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I have a lamp that has a damaged plug. I have a replacement plug, but I'm not sure which wire on the cord should be connected to hot plug and which wire to the neutral plug. I know that the plug had a polarity (it had one large blade and one small blade), but I don't know which wire was the "hot" wire. The cord doesn't have a ground wire.

Is there a way to know which wire should be connected to "hot" or neutral?

This is in the United States.

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enter image description here

The shell of the bulb socket (i.e. the part with the threads on it) should be neutral. There are many ways it's possible for you to be on contact with the shell:

  • while handling a fixture, i.e. to keep it from falling or to steady it
  • while screwing in a bulb
  • using cheap LED bulbs with metallic heat sinks (many of them either bond the heat-sink to the screw-base shell, or the insulation is so thin it could easily breach there.)

All of this is for nought, if your lamp does not have a polarized plug: note the extra-wide blade on one side in this photo. This keys it, to make it impossible to insert wrong in a NEMA 5-15, 5-20 or 1-15 socket.

enter image description here

If it doesn't, you should get a polarized plug or cord with plug. On a cord with a pre-molded plug, there will usually be ribbing or marking, and that should be on the neutral side, which is the extra-wide blade.

The ribbing is meaningless on a user-attached plug, or non-polarized plug.

To be sure, either

  • measure with an ohmmeter (zero ohms from shell to the wide blade on the lamp's plug, infinity to tip in all switch positions)
  • measure with a voltmeter, with lamp plugged in, from the shell to holes on a nearby receptacle - near 0V to ground (that could also mean a bad connection) and 120V away from hot (sure, but more dangerous to measure).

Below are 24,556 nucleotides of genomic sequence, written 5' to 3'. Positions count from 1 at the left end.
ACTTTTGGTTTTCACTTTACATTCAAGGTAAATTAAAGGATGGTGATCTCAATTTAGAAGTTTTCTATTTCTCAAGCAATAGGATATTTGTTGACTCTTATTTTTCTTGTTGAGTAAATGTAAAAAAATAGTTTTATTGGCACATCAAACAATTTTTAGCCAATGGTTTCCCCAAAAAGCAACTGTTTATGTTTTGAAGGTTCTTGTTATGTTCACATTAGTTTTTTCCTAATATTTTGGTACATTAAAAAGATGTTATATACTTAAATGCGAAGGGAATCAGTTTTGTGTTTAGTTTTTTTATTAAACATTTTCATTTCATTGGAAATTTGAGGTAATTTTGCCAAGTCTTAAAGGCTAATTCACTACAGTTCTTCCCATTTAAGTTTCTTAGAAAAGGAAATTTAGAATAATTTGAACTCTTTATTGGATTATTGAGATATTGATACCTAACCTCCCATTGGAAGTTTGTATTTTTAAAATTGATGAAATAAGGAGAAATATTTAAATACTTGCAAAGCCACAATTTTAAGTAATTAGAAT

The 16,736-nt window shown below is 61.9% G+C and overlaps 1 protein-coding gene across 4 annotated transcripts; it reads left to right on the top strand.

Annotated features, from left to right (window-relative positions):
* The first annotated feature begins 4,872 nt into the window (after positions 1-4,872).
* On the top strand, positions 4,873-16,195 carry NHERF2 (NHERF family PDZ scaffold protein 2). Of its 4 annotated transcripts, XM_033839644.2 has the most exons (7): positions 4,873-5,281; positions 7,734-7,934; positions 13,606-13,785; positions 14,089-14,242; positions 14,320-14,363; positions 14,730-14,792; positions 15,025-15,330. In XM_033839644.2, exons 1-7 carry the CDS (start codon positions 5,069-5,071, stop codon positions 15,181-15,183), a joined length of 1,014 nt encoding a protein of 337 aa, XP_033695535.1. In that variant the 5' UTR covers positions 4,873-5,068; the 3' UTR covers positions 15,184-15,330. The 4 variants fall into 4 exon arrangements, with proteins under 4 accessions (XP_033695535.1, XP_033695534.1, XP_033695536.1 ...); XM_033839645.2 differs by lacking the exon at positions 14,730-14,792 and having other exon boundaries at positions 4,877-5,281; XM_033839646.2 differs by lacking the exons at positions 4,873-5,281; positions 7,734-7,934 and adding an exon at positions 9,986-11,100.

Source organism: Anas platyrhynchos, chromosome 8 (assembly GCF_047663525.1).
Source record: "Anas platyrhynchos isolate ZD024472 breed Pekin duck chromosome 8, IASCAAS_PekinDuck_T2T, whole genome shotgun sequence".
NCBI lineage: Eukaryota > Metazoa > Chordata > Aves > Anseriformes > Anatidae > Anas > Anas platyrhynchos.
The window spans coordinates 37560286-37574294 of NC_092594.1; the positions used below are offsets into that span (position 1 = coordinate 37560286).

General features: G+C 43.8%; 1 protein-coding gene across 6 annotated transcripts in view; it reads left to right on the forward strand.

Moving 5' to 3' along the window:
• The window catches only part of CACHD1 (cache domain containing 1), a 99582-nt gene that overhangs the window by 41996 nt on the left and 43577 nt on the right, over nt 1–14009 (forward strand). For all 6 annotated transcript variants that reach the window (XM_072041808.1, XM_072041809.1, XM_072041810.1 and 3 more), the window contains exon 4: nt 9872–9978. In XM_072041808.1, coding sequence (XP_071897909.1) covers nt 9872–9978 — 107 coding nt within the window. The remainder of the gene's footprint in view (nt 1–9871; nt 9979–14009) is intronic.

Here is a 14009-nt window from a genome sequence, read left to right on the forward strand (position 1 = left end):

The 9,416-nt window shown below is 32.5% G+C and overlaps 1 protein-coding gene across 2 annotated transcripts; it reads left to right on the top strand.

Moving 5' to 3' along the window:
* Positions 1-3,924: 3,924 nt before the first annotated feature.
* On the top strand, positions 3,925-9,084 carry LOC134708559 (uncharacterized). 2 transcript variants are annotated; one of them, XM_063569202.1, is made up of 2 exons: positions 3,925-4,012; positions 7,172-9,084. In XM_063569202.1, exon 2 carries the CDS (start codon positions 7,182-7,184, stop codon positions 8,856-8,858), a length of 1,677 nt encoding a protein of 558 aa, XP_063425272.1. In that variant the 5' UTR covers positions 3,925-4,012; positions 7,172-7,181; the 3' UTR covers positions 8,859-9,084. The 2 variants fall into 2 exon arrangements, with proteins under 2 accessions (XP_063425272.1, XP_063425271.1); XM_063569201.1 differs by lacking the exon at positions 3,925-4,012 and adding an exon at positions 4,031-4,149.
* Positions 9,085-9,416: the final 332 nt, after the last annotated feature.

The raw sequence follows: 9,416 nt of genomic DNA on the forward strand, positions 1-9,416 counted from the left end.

• dismantle the lamp and visually follow the wire, noting the rib/marking on the wire. Check the plug to make sure the rib/mark does indeed go to the wide blade.

Lamp cords with pre-molded plugs can be readily had from a proper electrical supply, McMaster-Carr, or by hacking an extension cord of appropriate gauge (typically 18 AWG unless it's one heck of a lamp). Use cords that are white, translucent yellow, brown or black - avoid obvious "I hacked an extension cord" colors like dark green.

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In the united States most lamps are wired with STP cord. STP cord is polarity marked.

enter image description here

In this photo you can see the "rib" or raised stripe. The other conductor of the cord will be smooth. The rib is neutral and is associated to the wide blade of the plug.

Now that you know the secret walk around your house and look at lampcords, they all follow that convention.

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    Never trust the ribbing thing! Always test with a multimeter. – Carl Witthoft Dec 9 '16 at 14:18
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    What's the down vote for? I challenge any of you to show me a molded on plug where the rib is not the wide blade or neutral? – Tyson Dec 9 '16 at 15:24
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    I didn't down-vote, but I've seen enough code violations to agree with @CarlWitthoft here. Use a multimeter or 2-pole voltage seeker. – Mast Dec 9 '16 at 17:47
  • I didn't downvote either, and I do endorse the method of physically looking at how the cable is connected in the lamp and the plug. Nothing coming out of China would surprise me, but every plug I've seen is sided, i.e. the two wires meet the plug flat and go to the obvious side. In fact, looking at the lamp At My Desk, I see the plug is non-polarized (!) but one side of the cord has ribs. Oy vay, I guess I better get a cord and walk my talk! – Harper Dec 9 '16 at 18:52
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You all forgot to mention which of the two screws on the socket is the Hot Connection. It is the Copper Screw, not the Steel Screw. The Copper screw connects to the center copper tab inside the socket that looks like a "tongue". The Steel Screw connects to the outer threaded part of the socket and it needs to be Neutral. If you try to change a "burned out" light bulb without turning off the socket and its Hot, you could inadvertently touch the bulb's metal threads and get shocked or worse.

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    Hello, and welcome to Home Improvement. Thanks for the answer; keep 'em coming. And, you should probably take our tour so you'll know how best to contribute here. – Daniel Griscom Sep 21 at 20:12

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